Capital City Comic Con is happening from March 16th to 18th, and the Inner Harbour at Victoria, BC will soon be abuzz with superheroes needing sustenance and speedsters needing their energy fix. No, The Flash is not appearing. Many attendees will not be hopping far to get to panels and exhibits since the venue is side-by-side with each other. Distrikt Nightclub has special geeky Trivia Nights planned but before any of this fun can begin, plenty of hungry geeks will be looking for good places to dine at.
The past guides we wrote in the past are still valid (click here for the 2015 edition, or to read the comprehensive guides), but since then new operations have popped up and others have closed. This 2018 list breaks the list down into sub-categories.
DISCLAIMER: The Victoria Conference Center staff discourages attendees to bring food from other venues into its court. Please finish any snacks or meals beforehand. Water bottles are safe, but any visible food items will be subject to security’s discretion.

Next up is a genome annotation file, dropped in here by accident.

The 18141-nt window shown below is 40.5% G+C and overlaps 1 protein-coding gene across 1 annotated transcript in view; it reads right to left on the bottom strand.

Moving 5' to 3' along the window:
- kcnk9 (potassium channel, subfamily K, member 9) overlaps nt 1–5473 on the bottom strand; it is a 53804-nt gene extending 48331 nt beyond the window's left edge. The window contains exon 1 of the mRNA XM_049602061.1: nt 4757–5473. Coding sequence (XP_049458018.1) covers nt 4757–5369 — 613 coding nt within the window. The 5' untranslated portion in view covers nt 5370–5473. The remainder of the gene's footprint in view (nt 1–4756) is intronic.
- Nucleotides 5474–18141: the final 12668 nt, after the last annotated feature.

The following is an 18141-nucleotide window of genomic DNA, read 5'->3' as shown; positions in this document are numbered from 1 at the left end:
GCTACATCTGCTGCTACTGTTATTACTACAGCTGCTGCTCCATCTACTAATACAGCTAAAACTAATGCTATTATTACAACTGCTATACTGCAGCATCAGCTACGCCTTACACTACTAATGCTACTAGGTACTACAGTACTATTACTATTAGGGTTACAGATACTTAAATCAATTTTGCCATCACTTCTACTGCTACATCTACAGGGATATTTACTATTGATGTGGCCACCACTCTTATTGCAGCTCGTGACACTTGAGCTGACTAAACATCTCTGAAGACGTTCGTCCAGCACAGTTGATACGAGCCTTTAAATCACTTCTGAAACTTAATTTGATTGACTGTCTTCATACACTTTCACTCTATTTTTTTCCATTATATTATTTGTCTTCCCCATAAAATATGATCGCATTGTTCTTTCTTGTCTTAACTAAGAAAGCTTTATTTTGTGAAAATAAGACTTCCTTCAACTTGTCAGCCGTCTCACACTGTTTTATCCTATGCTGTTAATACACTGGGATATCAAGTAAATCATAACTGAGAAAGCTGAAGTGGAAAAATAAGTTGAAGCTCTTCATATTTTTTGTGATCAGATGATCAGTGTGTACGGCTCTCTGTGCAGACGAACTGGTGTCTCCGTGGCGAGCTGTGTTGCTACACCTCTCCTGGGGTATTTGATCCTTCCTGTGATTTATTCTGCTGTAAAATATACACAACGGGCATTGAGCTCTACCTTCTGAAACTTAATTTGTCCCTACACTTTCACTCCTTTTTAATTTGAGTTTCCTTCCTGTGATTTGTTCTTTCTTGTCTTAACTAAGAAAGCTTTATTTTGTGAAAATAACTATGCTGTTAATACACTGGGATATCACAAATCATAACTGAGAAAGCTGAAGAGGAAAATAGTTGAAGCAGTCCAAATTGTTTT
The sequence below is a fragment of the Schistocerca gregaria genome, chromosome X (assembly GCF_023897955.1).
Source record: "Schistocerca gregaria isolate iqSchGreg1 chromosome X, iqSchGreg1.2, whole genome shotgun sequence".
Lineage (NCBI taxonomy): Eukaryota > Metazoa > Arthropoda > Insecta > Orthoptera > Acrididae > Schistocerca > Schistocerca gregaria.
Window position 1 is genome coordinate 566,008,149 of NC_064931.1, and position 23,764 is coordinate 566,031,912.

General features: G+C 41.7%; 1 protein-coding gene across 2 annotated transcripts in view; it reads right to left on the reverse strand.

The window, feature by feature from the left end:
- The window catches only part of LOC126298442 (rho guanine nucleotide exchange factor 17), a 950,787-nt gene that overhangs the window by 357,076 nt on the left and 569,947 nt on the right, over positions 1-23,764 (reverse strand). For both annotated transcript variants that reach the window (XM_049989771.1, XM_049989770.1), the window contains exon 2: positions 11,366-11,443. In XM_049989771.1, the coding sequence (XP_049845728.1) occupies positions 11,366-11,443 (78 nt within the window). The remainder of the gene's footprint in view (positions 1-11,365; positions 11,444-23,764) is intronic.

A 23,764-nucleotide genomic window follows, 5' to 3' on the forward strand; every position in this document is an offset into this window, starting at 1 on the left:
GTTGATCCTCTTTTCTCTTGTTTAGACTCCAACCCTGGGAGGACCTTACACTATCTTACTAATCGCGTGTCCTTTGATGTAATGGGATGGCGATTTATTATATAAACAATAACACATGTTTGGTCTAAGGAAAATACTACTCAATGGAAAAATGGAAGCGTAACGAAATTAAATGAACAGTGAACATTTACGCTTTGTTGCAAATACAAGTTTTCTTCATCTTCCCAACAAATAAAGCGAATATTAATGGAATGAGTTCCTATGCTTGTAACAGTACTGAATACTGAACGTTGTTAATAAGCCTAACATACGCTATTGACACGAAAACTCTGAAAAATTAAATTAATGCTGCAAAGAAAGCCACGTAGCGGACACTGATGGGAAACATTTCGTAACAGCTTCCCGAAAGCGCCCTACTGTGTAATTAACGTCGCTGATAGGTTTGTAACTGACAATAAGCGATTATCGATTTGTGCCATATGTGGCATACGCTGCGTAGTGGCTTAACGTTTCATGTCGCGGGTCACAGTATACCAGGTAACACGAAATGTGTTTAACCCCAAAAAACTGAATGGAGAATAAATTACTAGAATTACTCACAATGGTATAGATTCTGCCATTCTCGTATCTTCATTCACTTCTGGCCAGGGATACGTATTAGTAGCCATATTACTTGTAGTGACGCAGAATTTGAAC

Frankie’s Modern Diner
910 Government St #38
Phone: (778) 265-8575
Many, many moons ago, Frankie’s Modern Diner was once known Ric’s Steakhouse and before then, it was The Cheesecake Cafe. I miss the latter brand name and the rumour I heard was that the owners did not want to pay the licensing fee and rebranded until a name stuck. I seem to recall there was a Nanaimo-based Frankie’s too, but I don’t go up island often enough to find out if they are still around.
With Capital City Comic Con near, it’s only fair to come in to see what this operation offers now. Thankfully, this operation has not forgotten its heydays of when I visited much more often. I enjoy browsing the window display of the desserts. Although the variety was not the same as I recall from years ago, I’m sure the amount changes depending on the time of day visited. I will have to give an update as I know I’ll be returning for another bite during this show. The ambience of this place and service is great. One visit is not enough.
Parachute Ice Cream
105-2626 Bridge St
Phone: (778) 265-1999